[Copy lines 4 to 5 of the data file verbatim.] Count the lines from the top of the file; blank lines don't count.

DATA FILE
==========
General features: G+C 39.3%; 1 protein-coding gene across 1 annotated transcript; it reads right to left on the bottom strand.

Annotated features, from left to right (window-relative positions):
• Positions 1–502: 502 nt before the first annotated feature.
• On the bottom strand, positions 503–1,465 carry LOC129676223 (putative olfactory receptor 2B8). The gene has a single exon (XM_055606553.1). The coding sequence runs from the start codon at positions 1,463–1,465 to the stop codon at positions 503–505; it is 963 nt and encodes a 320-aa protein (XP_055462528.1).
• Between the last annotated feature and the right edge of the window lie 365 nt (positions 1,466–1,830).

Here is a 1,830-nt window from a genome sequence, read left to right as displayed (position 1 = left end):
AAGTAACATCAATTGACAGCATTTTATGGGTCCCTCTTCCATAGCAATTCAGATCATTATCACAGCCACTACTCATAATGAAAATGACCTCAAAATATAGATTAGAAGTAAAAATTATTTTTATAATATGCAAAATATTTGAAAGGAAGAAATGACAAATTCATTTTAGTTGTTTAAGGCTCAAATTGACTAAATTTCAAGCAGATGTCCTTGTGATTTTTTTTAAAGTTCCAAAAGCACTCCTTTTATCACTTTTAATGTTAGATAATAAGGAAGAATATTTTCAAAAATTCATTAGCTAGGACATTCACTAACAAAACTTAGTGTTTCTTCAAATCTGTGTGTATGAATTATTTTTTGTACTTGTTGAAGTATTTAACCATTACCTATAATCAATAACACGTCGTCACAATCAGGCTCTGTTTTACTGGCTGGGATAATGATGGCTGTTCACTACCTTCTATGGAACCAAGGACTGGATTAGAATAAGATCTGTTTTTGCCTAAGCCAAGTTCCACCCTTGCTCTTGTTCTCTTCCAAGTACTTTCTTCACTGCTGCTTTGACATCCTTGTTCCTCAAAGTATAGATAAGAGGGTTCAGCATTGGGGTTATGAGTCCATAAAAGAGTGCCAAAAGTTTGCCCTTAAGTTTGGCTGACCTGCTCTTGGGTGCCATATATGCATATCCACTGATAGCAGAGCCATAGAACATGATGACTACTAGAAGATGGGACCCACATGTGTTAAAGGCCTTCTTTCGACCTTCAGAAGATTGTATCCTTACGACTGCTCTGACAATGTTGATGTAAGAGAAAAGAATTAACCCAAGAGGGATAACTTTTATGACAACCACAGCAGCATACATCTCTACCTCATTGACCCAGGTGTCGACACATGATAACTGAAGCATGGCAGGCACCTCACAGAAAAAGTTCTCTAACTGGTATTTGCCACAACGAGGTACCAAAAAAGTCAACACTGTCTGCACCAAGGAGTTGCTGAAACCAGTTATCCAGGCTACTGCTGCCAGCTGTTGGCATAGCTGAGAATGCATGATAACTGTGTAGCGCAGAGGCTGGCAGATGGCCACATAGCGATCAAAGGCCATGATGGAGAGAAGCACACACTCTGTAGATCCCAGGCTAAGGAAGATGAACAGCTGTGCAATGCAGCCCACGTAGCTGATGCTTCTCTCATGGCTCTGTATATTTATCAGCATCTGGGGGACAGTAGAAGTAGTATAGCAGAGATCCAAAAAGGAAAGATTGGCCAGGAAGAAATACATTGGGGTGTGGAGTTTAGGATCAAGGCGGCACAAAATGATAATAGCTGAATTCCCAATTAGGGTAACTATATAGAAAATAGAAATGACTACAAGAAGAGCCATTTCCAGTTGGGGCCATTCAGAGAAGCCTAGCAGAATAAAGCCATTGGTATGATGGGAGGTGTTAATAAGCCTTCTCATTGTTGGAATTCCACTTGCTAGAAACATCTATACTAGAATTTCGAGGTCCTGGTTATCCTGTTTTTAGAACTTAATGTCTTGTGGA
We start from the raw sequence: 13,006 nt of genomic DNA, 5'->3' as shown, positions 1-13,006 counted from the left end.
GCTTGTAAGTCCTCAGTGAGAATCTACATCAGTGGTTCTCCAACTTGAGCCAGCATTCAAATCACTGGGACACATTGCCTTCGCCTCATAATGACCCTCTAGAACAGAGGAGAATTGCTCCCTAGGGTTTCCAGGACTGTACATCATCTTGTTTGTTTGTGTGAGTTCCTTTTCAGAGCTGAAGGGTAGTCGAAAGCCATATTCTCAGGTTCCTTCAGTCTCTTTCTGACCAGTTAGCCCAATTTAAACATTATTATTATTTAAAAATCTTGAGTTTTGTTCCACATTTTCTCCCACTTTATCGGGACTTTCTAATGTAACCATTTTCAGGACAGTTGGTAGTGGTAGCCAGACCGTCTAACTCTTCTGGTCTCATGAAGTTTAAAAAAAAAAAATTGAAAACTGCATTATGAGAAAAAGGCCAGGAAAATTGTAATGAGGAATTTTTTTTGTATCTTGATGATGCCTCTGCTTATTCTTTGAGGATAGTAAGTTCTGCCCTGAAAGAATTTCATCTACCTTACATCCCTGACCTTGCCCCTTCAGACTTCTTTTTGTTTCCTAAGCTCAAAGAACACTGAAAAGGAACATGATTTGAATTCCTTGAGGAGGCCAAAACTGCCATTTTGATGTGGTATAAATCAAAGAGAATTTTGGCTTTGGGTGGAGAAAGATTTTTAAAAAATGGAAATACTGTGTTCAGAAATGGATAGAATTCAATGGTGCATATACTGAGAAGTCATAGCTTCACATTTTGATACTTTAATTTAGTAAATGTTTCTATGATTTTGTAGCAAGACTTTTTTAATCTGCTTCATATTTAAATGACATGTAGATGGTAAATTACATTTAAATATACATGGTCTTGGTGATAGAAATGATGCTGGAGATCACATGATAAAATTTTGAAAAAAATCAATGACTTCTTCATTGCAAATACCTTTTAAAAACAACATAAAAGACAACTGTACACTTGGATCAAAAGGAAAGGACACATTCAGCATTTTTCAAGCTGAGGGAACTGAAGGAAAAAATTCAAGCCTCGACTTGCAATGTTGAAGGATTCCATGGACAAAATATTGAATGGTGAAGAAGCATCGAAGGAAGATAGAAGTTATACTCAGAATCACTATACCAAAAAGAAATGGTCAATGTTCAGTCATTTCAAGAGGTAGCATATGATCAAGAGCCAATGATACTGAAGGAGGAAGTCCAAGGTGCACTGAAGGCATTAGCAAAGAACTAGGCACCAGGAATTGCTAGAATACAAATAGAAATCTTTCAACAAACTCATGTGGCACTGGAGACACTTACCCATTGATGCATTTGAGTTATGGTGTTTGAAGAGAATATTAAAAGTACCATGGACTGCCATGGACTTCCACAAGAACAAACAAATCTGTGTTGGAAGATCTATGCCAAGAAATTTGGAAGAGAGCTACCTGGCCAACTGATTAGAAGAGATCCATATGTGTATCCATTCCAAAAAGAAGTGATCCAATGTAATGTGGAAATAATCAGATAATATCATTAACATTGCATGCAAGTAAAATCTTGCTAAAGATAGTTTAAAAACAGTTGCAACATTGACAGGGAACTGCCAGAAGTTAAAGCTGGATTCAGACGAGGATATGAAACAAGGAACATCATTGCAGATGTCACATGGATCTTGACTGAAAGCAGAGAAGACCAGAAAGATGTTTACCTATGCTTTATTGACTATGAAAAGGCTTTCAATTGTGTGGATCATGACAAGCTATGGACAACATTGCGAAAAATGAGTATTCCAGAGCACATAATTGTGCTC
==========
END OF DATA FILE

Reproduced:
• On the bottom strand, positions 503–1,465 carry LOC129676223 (putative olfactory receptor 2B8). The gene has a single exon (XM_055606553.1). The coding sequence runs from the start codon at positions 1,463–1,465 to the stop codon at positions 503–505; it is 963 nt and encodes a 320-aa protein (XP_055462528.1).
• Between the last annotated feature and the right edge of the window lie 365 nt (positions 1,466–1,830).